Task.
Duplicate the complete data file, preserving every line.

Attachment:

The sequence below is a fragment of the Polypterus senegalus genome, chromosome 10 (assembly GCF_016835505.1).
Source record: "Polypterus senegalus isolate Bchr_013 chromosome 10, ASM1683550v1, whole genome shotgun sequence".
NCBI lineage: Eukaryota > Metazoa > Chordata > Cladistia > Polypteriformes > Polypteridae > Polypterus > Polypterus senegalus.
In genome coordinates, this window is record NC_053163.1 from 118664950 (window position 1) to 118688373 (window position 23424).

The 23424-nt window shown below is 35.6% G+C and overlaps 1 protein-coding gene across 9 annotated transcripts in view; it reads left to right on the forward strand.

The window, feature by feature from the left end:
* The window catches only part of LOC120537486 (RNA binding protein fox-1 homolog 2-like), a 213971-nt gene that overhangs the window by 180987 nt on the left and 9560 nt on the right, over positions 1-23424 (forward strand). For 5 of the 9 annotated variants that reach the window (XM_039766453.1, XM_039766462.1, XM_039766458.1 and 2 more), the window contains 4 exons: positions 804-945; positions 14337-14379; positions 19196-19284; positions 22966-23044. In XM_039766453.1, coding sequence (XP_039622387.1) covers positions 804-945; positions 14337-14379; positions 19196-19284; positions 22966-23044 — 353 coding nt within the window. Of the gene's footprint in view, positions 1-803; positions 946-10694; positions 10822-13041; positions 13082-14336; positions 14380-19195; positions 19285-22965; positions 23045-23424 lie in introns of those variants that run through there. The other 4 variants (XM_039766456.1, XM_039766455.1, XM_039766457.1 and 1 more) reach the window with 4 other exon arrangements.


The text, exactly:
The sequence below is a fragment of the Polypterus senegalus genome, chromosome 10 (assembly GCF_016835505.1).
Source record: "Polypterus senegalus isolate Bchr_013 chromosome 10, ASM1683550v1, whole genome shotgun sequence".
NCBI lineage: Eukaryota > Metazoa > Chordata > Cladistia > Polypteriformes > Polypteridae > Polypterus > Polypterus senegalus.
In genome coordinates, this window is record NC_053163.1 from 118664950 (window position 1) to 118688373 (window position 23424).

The 23424-nt window shown below is 35.6% G+C and overlaps 1 protein-coding gene across 9 annotated transcripts in view; it reads left to right on the forward strand.

The window, feature by feature from the left end:
* The window catches only part of LOC120537486 (RNA binding protein fox-1 homolog 2-like), a 213971-nt gene that overhangs the window by 180987 nt on the left and 9560 nt on the right, over positions 1-23424 (forward strand). For 5 of the 9 annotated variants that reach the window (XM_039766453.1, XM_039766462.1, XM_039766458.1 and 2 more), the window contains 4 exons: positions 804-945; positions 14337-14379; positions 19196-19284; positions 22966-23044. In XM_039766453.1, coding sequence (XP_039622387.1) covers positions 804-945; positions 14337-14379; positions 19196-19284; positions 22966-23044 — 353 coding nt within the window. Of the gene's footprint in view, positions 1-803; positions 946-10694; positions 10822-13041; positions 13082-14336; positions 14380-19195; positions 19285-22965; positions 23045-23424 lie in introns of those variants that run through there. The other 4 variants (XM_039766456.1, XM_039766455.1, XM_039766457.1 and 1 more) reach the window with 4 other exon arrangements.